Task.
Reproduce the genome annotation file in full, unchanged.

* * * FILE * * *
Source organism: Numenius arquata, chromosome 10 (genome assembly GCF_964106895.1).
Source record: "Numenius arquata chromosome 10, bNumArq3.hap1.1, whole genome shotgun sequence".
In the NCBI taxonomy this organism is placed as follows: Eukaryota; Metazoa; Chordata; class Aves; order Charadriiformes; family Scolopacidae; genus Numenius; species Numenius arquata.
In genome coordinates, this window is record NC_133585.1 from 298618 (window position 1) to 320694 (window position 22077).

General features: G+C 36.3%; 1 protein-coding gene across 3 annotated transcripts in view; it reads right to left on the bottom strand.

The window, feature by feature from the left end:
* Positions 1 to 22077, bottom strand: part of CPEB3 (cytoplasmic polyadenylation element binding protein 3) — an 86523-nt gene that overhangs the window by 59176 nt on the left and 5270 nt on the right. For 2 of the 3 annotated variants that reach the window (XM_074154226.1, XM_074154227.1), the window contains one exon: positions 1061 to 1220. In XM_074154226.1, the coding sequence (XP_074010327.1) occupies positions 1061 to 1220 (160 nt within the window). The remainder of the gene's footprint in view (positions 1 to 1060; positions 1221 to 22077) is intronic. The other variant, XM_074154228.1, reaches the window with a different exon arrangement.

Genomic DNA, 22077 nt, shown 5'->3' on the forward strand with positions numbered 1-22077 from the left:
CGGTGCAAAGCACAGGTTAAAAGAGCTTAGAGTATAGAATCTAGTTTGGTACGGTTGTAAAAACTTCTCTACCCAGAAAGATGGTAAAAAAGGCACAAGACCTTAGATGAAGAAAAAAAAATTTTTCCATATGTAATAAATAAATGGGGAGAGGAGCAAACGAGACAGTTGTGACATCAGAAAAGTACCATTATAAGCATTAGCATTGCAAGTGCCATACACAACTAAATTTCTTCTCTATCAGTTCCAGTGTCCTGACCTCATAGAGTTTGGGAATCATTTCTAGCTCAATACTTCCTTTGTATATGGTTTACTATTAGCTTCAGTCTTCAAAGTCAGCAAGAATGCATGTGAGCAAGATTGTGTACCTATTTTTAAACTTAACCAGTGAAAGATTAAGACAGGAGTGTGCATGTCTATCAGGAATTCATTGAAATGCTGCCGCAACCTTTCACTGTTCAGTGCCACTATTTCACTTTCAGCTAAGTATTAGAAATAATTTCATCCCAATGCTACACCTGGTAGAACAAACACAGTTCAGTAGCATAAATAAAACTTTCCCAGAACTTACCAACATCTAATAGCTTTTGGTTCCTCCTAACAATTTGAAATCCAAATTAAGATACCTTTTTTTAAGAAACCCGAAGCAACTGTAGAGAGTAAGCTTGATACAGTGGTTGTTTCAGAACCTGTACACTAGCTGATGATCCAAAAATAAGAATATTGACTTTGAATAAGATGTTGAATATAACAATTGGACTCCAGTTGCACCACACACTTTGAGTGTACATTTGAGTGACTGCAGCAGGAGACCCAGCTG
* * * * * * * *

Source organism: Numenius arquata, chromosome 10 (genome assembly GCF_964106895.1).
Source record: "Numenius arquata chromosome 10, bNumArq3.hap1.1, whole genome shotgun sequence".
In the NCBI taxonomy this organism is placed as follows: Eukaryota; Metazoa; Chordata; class Aves; order Charadriiformes; family Scolopacidae; genus Numenius; species Numenius arquata.
In genome coordinates, this window is record NC_133585.1 from 298618 (window position 1) to 320694 (window position 22077).

General features: G+C 36.3%; 1 protein-coding gene across 3 annotated transcripts in view; it reads right to left on the bottom strand.

The window, feature by feature from the left end:
* Positions 1 to 22077, bottom strand: part of CPEB3 (cytoplasmic polyadenylation element binding protein 3) — an 86523-nt gene that overhangs the window by 59176 nt on the left and 5270 nt on the right. For 2 of the 3 annotated variants that reach the window (XM_074154226.1, XM_074154227.1), the window contains one exon: positions 1061 to 1220. In XM_074154226.1, the coding sequence (XP_074010327.1) occupies positions 1061 to 1220 (160 nt within the window). The remainder of the gene's footprint in view (positions 1 to 1060; positions 1221 to 22077) is intronic. The other variant, XM_074154228.1, reaches the window with a different exon arrangement.

Genomic DNA, 22077 nt, shown 5'->3' on the forward strand with positions numbered 1-22077 from the left:
CGGTGCAAAGCACAGGTTAAAAGAGCTTAGAGTATAGAATCTAGTTTGGTACGGTTGTAAAAACTTCTCTACCCAGAAAGATGGTAAAAAAGGCACAAGACCTTAGATGAAGAAAAAAAAATTTTTCCATATGTAATAAATAAATGGGGAGAGGAGCAAACGAGACAGTTGTGACATCAGAAAAGTACCATTATAAGCATTAGCATTGCAAGTGCCATACACAACTAAATTTCTTCTCTATCAGTTCCAGTGTCCTGACCTCATAGAGTTTGGGAATCATTTCTAGCTCAATACTTCCTTTGTATATGGTTTACTATTAGCTTCAGTCTTCAAAGTCAGCAAGAATGCATGTGAGCAAGATTGTGTACCTATTTTTAAACTTAACCAGTGAAAGATTAAGACAGGAGTGTGCATGTCTATCAGGAATTCATTGAAATGCTGCCGCAACCTTTCACTGTTCAGTGCCACTATTTCACTTTCAGCTAAGTATTAGAAATAATTTCATCCCAATGCTACACCTGGTAGAACAAACACAGTTCAGTAGCATAAATAAAACTTTCCCAGAACTTACCAACATCTAATAGCTTTTGGTTCCTCCTAACAATTTGAAATCCAAATTAAGATACCTTTTTTTAAGAAACCCGAAGCAACTGTAGAGAGTAAGCTTGATACAGTGGTTGTTTCAGAACCTGTACACTAGCTGATGATCCAAAAATAAGAATATTGACTTTGAATAAGATGTTGAATATAACAATTGGACTCCAGTTGCACCACACACTTTGAGTGTACATTTGAGTGACTGCAGCAGGAGACCCAGCTG